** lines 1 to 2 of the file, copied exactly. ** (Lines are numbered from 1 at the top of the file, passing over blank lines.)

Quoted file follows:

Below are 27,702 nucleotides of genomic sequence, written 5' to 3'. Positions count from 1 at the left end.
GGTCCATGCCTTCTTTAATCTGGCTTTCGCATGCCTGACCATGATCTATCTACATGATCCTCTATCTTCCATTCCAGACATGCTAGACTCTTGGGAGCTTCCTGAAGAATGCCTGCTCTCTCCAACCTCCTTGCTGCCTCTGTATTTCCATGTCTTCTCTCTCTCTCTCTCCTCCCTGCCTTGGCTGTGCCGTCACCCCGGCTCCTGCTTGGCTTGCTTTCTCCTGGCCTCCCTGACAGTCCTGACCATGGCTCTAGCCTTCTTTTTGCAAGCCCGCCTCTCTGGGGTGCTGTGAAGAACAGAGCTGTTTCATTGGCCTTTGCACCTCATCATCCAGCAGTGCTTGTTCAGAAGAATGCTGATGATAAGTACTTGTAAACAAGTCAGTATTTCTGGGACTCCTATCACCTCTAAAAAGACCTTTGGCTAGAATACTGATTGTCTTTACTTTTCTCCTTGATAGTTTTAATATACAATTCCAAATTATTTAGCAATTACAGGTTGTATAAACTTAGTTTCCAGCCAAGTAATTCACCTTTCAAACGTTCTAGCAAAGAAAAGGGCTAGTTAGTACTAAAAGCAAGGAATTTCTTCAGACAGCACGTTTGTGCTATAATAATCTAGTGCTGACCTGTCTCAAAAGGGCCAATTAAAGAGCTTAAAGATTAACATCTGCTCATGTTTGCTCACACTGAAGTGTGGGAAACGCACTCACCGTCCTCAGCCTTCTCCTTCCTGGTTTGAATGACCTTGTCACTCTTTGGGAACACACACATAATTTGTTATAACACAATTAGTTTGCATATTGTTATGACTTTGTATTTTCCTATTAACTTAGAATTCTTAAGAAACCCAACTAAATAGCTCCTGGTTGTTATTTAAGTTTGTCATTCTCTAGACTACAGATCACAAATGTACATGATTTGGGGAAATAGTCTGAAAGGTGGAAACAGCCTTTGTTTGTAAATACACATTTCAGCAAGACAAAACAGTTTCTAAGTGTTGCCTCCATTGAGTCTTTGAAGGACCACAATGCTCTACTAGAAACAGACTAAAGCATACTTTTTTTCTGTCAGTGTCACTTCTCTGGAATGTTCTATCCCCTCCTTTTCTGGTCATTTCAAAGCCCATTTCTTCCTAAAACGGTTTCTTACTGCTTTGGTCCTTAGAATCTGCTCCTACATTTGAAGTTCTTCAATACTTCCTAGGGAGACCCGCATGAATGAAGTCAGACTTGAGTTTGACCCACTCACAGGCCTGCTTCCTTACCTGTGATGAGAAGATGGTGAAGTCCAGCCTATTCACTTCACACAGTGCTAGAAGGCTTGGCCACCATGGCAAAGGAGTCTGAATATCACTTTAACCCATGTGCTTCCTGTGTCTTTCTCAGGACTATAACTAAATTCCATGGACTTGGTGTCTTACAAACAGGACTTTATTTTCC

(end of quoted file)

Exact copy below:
Below are 27,702 nucleotides of genomic sequence, written 5' to 3'. Positions count from 1 at the left end.
GGTCCATGCCTTCTTTAATCTGGCTTTCGCATGCCTGACCATGATCTATCTACATGATCCTCTATCTTCCATTCCAGACATGCTAGACTCTTGGGAGCTTCCTGAAGAATGCCTGCTCTCTCCAACCTCCTTGCTGCCTCTGTATTTCCATGTCTTCTCTCTCTCTCTCTCCTCCCTGCCTTGGCTGTGCCGTCACCCCGGCTCCTGCTTGGCTTGCTTTCTCCTGGCCTCCCTGACAGTCCTGACCATGGCTCTAGCCTTCTTTTTGCAAGCCCGCCTCTCTGGGGTGCTGTGAAGAACAGAGCTGTTTCATTGGCCTTTGCACCTCATCATCCAGCAGTGCTTGTTCAGAAGAATGCTGATGATAAGTACTTGTAAACAAGTCAGTATTTCTGGGACTCCTATCACCTCTAAAAAGACCTTTGGCTAGAATACTGATTGTCTTTACTTTTCTCCTTGATAGTTTTAATATACAATTCCAAATTATTTAGCAATTACAGGTTGTATAAACTTAGTTTCCAGCCAAGTAATTCACCTTTCAAACGTTCTAGCAAAGAAAAGGGCTAGTTAGTACTAAAAGCAAGGAATTTCTTCAGACAGCACGTTTGTGCTATAATAATCTAGTGCTGACCTGTCTCAAAAGGGCCAATTAAAGAGCTTAAAGATTAACATCTGCTCATGTTTGCTCACACTGAAGTGTGGGAAACGCACTCACCGTCCTCAGCCTTCTCCTTCCTGGTTTGAATGACCTTGTCACTCTTTGGGAACACACACATAATTTGTTATAACACAATTAGTTTGCATATTGTTATGACTTTGTATTTTCCTATTAACTTAGAATTCTTAAGAAACCCAACTAAATAGCTCCTGGTTGTTATTTAAGTTTGTCATTCTCTAGACTACAGATCACAAATGTACATGATTTGGGGAAATAGTCTGAAAGGTGGAAACAGCCTTTGTTTGTAAATACACATTTCAGCAAGACAAAACAGTTTCTAAGTGTTGCCTCCATTGAGTCTTTGAAGGACCACAATGCTCTACTAGAAACAGACTAAAGCATACTTTTTTTCTGTCAGTGTCACTTCTCTGGAATGTTCTATCCCCTCCTTTTCTGGTCATTTCAAAGCCCATTTCTTCCTAAAACGGTTTCTTACTGCTTTGGTCCTTAGAATCTGCTCCTACATTTGAAGTTCTTCAATACTTCCTAGGGAGACCCGCATGAATGAAGTCAGACTTGAGTTTGACCCACTCACAGGCCTGCTTCCTTACCTGTGATGAGAAGATGGTGAAGTCCAGCCTATTCACTTCACACAGTGCTAGAAGGCTTGGCCACCATGGCAAAGGAGTCTGAATATCACTTTAACCCATGTGCTTCCTGTGTCTTTCTCAGGACTATAACTAAATTCCATGGACTTGGTGTCTTACAAACAGGACTTTATTTTCC